Testing the OLPC School Server
Benjamin TranOral Defence Date:
Wednesday, December 15, 2010 - 14:30Location:
Dragutin Petkovic, Sameer Verma Assoc. Prof, ISYS, Barry Levine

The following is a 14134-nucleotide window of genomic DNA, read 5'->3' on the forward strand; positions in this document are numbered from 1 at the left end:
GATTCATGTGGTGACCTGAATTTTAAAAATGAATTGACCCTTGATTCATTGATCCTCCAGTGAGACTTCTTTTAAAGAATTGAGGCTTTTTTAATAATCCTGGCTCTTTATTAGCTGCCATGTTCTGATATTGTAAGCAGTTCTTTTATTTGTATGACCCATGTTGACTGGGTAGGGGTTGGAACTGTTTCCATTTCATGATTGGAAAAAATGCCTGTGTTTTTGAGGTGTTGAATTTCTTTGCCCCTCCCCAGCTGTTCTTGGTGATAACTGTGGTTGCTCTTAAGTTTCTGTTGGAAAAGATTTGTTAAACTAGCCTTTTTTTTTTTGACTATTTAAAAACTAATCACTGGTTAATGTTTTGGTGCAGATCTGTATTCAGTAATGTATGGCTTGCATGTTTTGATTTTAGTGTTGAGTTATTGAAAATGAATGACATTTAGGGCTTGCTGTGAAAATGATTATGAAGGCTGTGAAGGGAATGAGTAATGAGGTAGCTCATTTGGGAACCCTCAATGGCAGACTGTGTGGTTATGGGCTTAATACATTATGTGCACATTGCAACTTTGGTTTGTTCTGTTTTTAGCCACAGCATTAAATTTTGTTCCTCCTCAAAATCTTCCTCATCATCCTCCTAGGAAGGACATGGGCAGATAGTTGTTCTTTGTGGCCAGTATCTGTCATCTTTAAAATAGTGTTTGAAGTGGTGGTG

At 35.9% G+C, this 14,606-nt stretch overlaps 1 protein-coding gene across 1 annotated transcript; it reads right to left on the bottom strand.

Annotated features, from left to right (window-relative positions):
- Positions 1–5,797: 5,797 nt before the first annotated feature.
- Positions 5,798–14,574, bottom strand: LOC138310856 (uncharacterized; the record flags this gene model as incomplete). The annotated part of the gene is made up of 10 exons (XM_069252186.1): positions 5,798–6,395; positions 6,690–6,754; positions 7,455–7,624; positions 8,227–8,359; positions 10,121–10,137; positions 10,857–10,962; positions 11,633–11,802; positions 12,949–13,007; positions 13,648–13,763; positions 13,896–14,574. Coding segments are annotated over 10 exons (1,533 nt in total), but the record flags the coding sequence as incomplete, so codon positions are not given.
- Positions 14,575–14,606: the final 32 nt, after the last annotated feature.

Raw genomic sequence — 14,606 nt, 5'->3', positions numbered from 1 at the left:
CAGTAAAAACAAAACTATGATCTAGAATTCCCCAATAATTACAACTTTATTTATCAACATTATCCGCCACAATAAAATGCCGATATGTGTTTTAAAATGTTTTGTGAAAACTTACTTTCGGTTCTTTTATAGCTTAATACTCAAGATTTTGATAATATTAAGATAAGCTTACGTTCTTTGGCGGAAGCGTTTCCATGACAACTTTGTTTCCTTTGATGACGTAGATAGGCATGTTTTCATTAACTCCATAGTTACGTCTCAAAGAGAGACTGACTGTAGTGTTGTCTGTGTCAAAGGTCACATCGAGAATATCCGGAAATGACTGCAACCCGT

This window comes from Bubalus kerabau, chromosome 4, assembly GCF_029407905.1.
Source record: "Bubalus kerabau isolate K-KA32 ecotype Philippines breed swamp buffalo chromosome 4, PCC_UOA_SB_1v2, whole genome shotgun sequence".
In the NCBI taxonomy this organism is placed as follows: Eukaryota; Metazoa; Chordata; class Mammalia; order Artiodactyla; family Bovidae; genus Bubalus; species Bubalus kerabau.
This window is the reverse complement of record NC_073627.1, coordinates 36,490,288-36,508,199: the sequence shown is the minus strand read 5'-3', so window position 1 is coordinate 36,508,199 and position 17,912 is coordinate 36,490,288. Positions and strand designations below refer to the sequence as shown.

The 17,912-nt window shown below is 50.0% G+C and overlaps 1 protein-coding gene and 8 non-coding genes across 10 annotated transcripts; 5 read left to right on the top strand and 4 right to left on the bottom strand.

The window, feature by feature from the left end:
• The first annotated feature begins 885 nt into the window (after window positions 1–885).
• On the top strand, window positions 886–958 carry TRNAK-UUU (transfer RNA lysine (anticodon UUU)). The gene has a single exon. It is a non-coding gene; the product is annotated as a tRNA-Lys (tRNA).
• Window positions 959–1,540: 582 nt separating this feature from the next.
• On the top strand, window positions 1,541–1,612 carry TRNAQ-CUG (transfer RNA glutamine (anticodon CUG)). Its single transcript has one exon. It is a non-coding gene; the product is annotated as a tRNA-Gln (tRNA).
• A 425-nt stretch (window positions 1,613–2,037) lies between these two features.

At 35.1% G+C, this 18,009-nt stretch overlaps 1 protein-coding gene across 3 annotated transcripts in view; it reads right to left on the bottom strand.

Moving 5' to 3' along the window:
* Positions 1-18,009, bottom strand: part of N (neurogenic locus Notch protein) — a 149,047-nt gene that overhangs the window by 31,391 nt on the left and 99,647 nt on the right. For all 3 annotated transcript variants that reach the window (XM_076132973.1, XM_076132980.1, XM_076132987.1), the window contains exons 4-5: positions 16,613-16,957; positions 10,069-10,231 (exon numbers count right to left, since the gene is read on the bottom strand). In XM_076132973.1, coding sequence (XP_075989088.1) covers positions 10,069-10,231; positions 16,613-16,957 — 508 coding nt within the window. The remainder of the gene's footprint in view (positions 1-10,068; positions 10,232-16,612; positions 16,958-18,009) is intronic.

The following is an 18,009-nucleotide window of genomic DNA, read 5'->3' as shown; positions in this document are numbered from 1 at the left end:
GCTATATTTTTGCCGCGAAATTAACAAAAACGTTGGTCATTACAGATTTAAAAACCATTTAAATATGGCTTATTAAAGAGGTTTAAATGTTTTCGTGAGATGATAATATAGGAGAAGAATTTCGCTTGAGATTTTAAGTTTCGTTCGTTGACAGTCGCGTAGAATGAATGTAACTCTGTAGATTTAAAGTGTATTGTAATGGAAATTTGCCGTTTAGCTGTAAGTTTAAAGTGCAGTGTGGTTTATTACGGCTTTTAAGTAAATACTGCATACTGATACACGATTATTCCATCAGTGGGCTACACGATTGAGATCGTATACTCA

The One Laptop Per Child (OLPC) project oversees the development, construction, and deployment of an affordable educational laptop (XO) for use in the developing countries. OLPC has been deployed in many countries and as of August 2010, there are over 1.85 million XO laptops in the field. The low-cost XOs help to revolutionize the way we educate the world's children. In the school, each child's XO laptop connects to a central server that provides various networking, content, and communication services. The server also acts as the Internet gateway if an Internet connection is available. The hardware capabilities of the server depend on factors such as cost of hardware and availability of electricity. A more powerful machine means faster access to data and the capability to handle more users simultaneously, but this usually implies higher power consumption, a luxury that is unaffordable in many parts of the world. The software that runs on the server in the classroom, called the School Server (XS), is based on the Fedora distribution of the Linux operating system and provides networking infrastructure, services, as well as education and discovery tools to the XO laptops. Among the stack of customized software included in the XS, one of the most noticeable collaborations tools included is Moodle. Moodle is a free web-based course management system. With the customized software running on limited hardware resources, how many users can reasonably connect to the server and use Moodle? What hardware combination would be ideal for use with the XS given the estimated total number of students in a school? The purpose of this project is to come up with a method to determine the approximate number of users a potential server loaded with the OLPC School Server is capable of supporting. The approach taken will be to perform functional and load testing against different hardware systems loaded with the School Server software. The project makes use of industry-standard technologies and tools such as Selenium, Apache JMeter, and nmon for Linux. Selenium ensures Moodle functions according to specifications while JMeter simulates various load against the server to test its capability. Nmon for Linux monitors server-side resources and presents graphs of CPU usage, free memory, and disk I/O activities among many others. Test results from six different machines are compared. The outcome of this project is a formal process to test and measure the capability of a potential server that is being considered for deployment.